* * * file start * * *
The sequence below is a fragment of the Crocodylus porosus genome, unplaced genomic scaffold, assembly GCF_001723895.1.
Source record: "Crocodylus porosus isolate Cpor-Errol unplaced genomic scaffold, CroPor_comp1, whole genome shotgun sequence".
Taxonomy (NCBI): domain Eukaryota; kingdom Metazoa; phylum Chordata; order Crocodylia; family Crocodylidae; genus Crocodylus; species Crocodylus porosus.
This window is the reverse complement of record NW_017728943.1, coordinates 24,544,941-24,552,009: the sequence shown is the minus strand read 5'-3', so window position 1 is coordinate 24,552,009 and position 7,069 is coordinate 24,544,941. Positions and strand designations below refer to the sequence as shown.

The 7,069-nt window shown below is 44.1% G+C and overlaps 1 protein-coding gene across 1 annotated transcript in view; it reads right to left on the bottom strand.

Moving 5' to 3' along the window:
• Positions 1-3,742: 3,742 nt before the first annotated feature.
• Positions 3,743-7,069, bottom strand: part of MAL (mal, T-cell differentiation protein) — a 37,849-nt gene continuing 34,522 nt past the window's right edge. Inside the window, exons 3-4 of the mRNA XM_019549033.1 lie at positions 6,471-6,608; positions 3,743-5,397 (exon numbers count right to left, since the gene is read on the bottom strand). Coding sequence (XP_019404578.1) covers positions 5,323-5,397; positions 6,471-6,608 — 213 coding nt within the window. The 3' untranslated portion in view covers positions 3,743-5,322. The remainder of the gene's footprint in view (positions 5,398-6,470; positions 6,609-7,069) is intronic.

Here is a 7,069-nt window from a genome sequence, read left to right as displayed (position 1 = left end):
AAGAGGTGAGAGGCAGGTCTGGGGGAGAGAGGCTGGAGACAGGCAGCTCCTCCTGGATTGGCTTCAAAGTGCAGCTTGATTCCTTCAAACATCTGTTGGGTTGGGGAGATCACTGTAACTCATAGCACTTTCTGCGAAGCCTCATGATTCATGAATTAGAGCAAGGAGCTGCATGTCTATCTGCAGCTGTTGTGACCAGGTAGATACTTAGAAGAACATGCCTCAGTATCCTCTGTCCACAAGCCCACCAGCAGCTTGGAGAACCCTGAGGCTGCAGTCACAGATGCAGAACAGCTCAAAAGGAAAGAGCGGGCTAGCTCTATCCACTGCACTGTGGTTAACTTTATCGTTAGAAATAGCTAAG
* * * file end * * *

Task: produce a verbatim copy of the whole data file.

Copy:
The sequence below is a fragment of the Crocodylus porosus genome, unplaced genomic scaffold, assembly GCF_001723895.1.
Source record: "Crocodylus porosus isolate Cpor-Errol unplaced genomic scaffold, CroPor_comp1, whole genome shotgun sequence".
Taxonomy (NCBI): domain Eukaryota; kingdom Metazoa; phylum Chordata; order Crocodylia; family Crocodylidae; genus Crocodylus; species Crocodylus porosus.
This window is the reverse complement of record NW_017728943.1, coordinates 24,544,941-24,552,009: the sequence shown is the minus strand read 5'-3', so window position 1 is coordinate 24,552,009 and position 7,069 is coordinate 24,544,941. Positions and strand designations below refer to the sequence as shown.

The 7,069-nt window shown below is 44.1% G+C and overlaps 1 protein-coding gene across 1 annotated transcript in view; it reads right to left on the bottom strand.

Moving 5' to 3' along the window:
• Positions 1-3,742: 3,742 nt before the first annotated feature.
• Positions 3,743-7,069, bottom strand: part of MAL (mal, T-cell differentiation protein) — a 37,849-nt gene continuing 34,522 nt past the window's right edge. Inside the window, exons 3-4 of the mRNA XM_019549033.1 lie at positions 6,471-6,608; positions 3,743-5,397 (exon numbers count right to left, since the gene is read on the bottom strand). Coding sequence (XP_019404578.1) covers positions 5,323-5,397; positions 6,471-6,608 — 213 coding nt within the window. The 3' untranslated portion in view covers positions 3,743-5,322. The remainder of the gene's footprint in view (positions 5,398-6,470; positions 6,609-7,069) is intronic.

Here is a 7,069-nt window from a genome sequence, read left to right as displayed (position 1 = left end):
AAGAGGTGAGAGGCAGGTCTGGGGGAGAGAGGCTGGAGACAGGCAGCTCCTCCTGGATTGGCTTCAAAGTGCAGCTTGATTCCTTCAAACATCTGTTGGGTTGGGGAGATCACTGTAACTCATAGCACTTTCTGCGAAGCCTCATGATTCATGAATTAGAGCAAGGAGCTGCATGTCTATCTGCAGCTGTTGTGACCAGGTAGATACTTAGAAGAACATGCCTCAGTATCCTCTGTCCACAAGCCCACCAGCAGCTTGGAGAACCCTGAGGCTGCAGTCACAGATGCAGAACAGCTCAAAAGGAAAGAGCGGGCTAGCTCTATCCACTGCACTGTGGTTAACTTTATCGTTAGAAATAGCTAAG